The specific language of Snapchat’s statement (and others) can largely be accredited to the specific language used by consumers themselves. As we emphasize in the Trend Driver ‘Rights,’ corporations will continue to shape transnational politics in the coming future and that will exist alongside more targeted and defined objections in protest groups. This is also closely related to topics explored in the Mintel Driver ‘Surroundings,’ wherein we anticipate a broadening focus on human rights by consumers, more local social enterprise, and political, social, scientific, and economic ethics driving the direction of innovation. Adequately understanding and responding to consumer demands is an exercise in deep, active listening. This includes garnering information through multiple channels and allowing consumer voices to have weight and influence.
Target refrained from admonishing the actions of protesters, which is not only an exercise in active listening and recognizing public pain, but also an understanding that improving a relationship with consumers does not start with condemnation but with empowerment.
When consumers are specific in their demands for action and brands respond with something else (perhaps a related but ‘safer’ option), it should come as no surprise when consumers remain vocal and dissatisfied. It’s important to know, too, that this is an ongoing practice where brands should treat each situation differently and specifically, regardless of past actions or a brand’s existing reputation. If consumers are putting in work, they are going to demand that brands do, too. The 15% Pledge, recently started by Black small business-owner Aurora James (Creative Director of Brother Vellies), is a tangible and specific commitment to ongoing work where the responsibility is shouldered by brands, not consumers, and Target, Sephora, Whole Foods, and more have directly asked to sign the pledge but they have not been confirmed.
Nike, known for its bold stance on social issues (especially since its 2018 Colin Kaepernick ad and endorsement), aired its anti-racism ‘Don’t Do It’ ad that put a spin on its slogan. The ad is upfront and specific in its language, but its reception has been a mixed bag, why? Notably missing from the ad is a call to action – the sportswear brand makes no mention of Nike’s tangible actions in the current protest climate nor do they point customers to actionable resources. While the brand may have a good reputation for taking bold stances, ever-attentive consumers – and even notable advertising professionals – are still demanding the brand put its money where its mouth is. Of course, Nike is not alone in adopting strong messaging that is not immediately backed up by tangible action. However, when we look at many small and local businesses that have deep, personal relationships with their consumers, their values and actions could not be more clear.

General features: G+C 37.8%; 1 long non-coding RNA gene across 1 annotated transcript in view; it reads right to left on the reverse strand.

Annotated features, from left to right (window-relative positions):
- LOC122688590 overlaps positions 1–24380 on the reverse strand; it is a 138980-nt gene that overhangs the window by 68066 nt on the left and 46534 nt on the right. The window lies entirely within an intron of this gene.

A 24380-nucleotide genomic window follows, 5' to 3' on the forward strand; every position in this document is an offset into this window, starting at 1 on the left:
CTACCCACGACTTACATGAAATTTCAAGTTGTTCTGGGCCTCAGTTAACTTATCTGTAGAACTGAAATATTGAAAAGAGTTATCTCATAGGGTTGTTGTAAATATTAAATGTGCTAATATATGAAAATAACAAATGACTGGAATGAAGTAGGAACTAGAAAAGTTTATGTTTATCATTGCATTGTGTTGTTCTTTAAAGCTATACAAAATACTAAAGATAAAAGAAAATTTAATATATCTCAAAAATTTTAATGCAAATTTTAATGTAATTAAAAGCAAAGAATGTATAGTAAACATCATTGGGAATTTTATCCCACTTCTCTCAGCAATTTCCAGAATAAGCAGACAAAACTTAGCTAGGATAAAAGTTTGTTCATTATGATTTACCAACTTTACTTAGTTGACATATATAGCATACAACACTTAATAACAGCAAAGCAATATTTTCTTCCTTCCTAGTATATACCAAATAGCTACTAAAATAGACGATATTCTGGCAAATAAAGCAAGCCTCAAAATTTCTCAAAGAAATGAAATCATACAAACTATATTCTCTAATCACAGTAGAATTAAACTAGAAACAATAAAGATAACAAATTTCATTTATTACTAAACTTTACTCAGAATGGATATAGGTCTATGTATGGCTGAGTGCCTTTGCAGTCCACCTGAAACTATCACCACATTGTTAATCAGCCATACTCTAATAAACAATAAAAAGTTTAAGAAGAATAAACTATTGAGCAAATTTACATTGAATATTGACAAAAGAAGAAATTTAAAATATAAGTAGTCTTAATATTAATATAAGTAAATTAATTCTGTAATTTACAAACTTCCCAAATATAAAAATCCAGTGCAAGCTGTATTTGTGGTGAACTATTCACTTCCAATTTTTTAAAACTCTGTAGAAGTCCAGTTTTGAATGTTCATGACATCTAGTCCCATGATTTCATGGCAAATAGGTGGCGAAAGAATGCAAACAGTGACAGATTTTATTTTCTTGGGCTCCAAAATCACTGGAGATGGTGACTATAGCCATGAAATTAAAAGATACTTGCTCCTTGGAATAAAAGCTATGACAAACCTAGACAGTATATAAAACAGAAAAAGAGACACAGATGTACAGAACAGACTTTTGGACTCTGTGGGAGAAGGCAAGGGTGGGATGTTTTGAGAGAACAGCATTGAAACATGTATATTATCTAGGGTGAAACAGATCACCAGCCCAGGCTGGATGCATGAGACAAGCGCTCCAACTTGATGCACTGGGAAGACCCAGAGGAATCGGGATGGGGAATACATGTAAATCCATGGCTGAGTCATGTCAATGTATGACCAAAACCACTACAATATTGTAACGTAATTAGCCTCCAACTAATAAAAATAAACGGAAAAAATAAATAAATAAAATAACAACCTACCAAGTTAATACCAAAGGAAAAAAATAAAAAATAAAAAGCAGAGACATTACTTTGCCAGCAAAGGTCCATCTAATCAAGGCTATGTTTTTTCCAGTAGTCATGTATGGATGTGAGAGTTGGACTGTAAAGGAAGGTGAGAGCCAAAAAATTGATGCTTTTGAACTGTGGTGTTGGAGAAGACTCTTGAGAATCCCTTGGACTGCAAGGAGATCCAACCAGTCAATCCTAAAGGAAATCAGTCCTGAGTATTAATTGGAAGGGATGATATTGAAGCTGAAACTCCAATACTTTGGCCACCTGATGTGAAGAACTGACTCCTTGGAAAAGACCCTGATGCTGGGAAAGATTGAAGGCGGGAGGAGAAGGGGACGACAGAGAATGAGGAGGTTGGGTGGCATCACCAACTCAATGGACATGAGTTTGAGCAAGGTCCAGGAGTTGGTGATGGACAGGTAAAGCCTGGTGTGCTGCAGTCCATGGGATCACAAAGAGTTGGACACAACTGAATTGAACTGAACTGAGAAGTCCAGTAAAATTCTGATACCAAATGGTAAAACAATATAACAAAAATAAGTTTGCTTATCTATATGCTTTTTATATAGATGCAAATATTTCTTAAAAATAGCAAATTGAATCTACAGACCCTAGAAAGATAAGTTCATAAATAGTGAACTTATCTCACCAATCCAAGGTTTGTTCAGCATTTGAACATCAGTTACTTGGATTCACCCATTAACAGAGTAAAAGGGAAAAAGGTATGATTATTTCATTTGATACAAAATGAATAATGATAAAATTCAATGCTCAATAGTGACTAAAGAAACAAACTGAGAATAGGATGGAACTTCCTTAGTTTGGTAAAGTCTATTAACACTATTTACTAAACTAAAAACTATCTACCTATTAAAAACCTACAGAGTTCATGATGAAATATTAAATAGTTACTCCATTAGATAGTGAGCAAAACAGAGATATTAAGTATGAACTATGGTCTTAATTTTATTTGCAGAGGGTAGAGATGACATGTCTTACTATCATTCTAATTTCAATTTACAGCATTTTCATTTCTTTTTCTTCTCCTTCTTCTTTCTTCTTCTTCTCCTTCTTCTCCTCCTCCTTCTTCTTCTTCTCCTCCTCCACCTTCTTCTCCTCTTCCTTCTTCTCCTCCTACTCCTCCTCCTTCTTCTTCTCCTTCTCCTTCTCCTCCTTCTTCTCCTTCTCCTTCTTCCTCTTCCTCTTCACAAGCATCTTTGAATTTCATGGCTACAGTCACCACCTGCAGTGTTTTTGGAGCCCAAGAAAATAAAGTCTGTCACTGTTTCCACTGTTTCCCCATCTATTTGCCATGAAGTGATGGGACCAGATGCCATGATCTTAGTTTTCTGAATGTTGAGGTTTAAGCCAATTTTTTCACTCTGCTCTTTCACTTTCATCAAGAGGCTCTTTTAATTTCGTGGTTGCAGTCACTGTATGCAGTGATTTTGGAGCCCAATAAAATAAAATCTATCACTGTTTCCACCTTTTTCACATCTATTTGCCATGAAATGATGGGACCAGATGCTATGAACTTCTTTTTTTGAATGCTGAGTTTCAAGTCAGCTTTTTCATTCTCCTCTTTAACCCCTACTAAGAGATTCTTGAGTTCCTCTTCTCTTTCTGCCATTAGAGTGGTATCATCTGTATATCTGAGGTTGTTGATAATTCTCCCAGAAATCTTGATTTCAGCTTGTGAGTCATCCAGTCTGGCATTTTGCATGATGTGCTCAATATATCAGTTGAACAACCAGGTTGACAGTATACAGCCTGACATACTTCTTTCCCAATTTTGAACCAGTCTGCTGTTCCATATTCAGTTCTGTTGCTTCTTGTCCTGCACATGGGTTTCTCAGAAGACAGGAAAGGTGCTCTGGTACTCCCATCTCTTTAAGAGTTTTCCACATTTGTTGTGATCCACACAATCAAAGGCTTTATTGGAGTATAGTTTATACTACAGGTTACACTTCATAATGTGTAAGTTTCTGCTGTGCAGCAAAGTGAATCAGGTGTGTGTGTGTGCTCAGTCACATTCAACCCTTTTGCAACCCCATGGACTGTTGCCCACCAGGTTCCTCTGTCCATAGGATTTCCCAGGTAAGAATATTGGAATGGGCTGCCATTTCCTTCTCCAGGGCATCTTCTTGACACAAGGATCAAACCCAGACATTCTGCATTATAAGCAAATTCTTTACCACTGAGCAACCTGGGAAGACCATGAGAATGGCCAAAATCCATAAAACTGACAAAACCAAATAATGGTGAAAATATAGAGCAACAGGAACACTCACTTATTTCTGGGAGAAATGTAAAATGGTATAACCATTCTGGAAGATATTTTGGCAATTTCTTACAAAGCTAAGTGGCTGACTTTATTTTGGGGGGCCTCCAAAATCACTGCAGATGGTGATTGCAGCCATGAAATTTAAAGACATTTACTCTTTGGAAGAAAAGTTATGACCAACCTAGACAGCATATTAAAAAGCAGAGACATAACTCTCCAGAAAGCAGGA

Chicago vegan bakery, Pie Pie My Darling has been active on Instagram posting anti-racist resources and small business relief efforts. During the week of June 1, 100% of the bakery’s sales were donated to Black Lives Matter, Black Visions Collective, and The Chicago Community Bond Fund. These organization choices span local and national impact while also being the organizations that protesters themselves are advocating for. This purposeful brand-consumer solidarity still ladders up to the effective strategies of being transparent and authentic.
That solidarity is much easier when your brand is equipped to respond – in words and in actions – to consumer demands that may be largely online. What about when the fight comes to your storefront, literally? There has been national attention given to looting and property destruction that has happened in the same areas as protests. A primary example of this was the Target Lake Street store in Minneapolis. The complex situation, which involves a deliberate and impactful political action coexisting with not-so-peaceful (but still deliberate and effective) destruction, effectively destroyed any remaining gaps between these consumer protestations and commerce. They are inextricably linked. Target CEO Brian Cornell responded to the situation emphasizing recovery, employee protections, and community resources and also acknowledging the injustices that are fueling protesters’ righteous anger. While the company has temporarily closed more than 100 of its stores (and modified operating hours at others), it refrained from admonishing the actions of protesters, which is not only an exercise in active listening and recognizing public pain, but also an understanding that improving a relationship with consumers does not start with condemnation but with empowerment. This solidarity has also been embraced by small businesses, who have far fewer resources than a corporation but a much closer relationship with their consumers.
Chicago’s Central Camera Company sustained damage but has continued to publically advocate (including in new media interviews) for protesters and bail funds. It should be noted that in the wake of destruction, many small businesses have been swiftly met with community-resourced funds (including from protesters) and clean-up brigades to aid them in their recovery.
What we think
Themes of active listening and meaningful specificity have always been effective pillars of impactful brand messaging. As we look towards a future where technology further enhances the effectiveness and success in pushing for social change and consumers demand stronger ethics and greater equality (from each other and brands), brands will need to be more active and deliberate in the online and offline communities that their businesses occupy. This means making both internal and external structural changes that better support meaningful and growth-minded relationships with consumers.